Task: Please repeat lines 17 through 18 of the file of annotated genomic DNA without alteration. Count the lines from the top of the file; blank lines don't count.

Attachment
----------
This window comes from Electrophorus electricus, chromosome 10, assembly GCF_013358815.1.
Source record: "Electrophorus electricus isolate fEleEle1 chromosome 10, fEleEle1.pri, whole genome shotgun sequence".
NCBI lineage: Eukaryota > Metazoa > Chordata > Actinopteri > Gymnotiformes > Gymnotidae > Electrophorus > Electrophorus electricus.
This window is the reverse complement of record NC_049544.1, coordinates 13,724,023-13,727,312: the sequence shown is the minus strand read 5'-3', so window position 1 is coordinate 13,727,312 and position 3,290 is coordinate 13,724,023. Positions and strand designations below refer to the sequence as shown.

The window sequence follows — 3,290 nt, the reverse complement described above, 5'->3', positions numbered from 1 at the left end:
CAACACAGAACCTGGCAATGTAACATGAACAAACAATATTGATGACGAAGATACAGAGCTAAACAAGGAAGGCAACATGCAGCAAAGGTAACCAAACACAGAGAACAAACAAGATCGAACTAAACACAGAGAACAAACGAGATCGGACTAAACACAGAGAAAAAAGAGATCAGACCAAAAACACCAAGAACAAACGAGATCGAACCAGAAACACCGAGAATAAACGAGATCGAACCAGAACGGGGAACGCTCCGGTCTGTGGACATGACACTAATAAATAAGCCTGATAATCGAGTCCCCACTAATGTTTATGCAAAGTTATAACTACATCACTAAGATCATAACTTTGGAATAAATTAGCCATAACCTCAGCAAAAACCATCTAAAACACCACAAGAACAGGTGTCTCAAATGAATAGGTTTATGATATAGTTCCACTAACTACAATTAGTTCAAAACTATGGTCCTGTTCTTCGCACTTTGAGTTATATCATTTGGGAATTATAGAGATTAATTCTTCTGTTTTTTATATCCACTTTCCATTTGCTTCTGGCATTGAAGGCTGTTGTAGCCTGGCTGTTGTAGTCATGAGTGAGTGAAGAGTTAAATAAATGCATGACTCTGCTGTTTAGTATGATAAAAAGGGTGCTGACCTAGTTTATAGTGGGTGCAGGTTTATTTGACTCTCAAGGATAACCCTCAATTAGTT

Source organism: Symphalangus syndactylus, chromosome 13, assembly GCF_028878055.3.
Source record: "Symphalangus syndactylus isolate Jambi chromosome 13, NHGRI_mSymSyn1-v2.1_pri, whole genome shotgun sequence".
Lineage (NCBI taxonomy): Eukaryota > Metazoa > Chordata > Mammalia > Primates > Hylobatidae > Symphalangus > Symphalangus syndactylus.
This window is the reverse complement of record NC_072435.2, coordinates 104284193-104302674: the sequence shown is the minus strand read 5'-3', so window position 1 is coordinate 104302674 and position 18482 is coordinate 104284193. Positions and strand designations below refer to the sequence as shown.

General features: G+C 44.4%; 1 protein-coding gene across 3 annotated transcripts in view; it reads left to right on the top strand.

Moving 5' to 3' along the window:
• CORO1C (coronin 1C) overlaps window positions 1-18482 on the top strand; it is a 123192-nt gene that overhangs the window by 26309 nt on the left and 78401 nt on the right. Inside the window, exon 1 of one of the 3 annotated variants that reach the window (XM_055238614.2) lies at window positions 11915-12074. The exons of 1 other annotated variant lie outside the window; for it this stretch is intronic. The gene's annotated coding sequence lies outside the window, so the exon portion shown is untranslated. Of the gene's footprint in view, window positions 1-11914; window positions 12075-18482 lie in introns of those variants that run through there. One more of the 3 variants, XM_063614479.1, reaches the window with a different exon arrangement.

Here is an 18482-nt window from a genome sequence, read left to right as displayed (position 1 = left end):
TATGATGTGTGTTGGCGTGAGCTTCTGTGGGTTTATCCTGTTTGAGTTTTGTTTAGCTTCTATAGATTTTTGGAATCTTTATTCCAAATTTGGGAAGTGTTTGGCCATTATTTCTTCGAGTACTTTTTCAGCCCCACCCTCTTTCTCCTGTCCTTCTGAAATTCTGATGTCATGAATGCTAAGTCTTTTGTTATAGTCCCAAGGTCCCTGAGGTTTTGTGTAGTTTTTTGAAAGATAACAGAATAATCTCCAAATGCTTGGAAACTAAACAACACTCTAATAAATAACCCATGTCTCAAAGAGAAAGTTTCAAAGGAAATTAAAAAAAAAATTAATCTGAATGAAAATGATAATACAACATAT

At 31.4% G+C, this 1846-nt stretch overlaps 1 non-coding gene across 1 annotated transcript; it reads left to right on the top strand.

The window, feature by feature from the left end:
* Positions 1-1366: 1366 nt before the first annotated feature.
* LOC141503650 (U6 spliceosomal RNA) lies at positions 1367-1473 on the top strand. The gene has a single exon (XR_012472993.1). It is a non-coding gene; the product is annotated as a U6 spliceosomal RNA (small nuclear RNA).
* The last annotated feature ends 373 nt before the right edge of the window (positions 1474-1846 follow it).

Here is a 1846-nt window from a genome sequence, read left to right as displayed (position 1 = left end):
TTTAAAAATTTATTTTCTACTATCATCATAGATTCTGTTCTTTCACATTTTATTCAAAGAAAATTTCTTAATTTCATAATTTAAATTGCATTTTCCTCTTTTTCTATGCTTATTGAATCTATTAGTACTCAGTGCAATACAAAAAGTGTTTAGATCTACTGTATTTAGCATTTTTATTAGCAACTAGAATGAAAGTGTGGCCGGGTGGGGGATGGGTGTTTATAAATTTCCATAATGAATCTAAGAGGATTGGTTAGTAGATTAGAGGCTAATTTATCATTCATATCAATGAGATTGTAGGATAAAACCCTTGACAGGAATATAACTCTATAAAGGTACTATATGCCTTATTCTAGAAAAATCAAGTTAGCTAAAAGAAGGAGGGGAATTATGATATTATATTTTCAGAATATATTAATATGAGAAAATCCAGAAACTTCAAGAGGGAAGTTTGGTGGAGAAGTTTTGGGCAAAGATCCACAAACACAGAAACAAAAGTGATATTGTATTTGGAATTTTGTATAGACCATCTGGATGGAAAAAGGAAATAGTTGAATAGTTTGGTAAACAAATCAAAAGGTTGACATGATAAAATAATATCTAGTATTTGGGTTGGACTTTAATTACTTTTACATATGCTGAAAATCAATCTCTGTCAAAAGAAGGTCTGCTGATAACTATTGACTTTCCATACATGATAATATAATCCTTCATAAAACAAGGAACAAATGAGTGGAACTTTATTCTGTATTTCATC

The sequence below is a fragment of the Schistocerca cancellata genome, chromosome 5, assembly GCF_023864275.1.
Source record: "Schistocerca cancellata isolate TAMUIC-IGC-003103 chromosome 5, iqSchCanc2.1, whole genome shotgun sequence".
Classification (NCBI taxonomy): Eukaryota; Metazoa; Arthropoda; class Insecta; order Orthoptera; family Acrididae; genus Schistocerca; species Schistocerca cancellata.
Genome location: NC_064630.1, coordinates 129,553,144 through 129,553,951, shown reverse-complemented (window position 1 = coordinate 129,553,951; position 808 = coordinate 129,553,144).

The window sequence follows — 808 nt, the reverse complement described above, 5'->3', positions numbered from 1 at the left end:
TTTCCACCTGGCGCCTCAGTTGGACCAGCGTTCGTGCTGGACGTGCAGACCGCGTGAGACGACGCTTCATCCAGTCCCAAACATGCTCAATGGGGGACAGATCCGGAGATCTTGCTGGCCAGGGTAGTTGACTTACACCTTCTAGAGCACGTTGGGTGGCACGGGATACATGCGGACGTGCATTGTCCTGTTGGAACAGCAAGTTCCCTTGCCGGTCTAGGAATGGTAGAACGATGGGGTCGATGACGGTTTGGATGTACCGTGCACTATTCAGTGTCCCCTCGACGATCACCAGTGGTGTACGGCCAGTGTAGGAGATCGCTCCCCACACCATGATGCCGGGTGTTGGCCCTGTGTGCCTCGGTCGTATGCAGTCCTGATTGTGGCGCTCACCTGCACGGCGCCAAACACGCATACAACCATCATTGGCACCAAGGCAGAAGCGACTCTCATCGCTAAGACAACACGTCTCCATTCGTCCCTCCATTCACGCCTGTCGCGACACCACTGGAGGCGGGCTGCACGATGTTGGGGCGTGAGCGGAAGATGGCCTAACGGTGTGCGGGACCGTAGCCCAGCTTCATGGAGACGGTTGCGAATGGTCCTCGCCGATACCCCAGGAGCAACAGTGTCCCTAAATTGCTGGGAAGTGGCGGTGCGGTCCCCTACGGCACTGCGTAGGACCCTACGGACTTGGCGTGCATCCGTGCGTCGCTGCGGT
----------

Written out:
The window, feature by feature from the left end:
* Positions 1-1366: 1366 nt before the first annotated feature.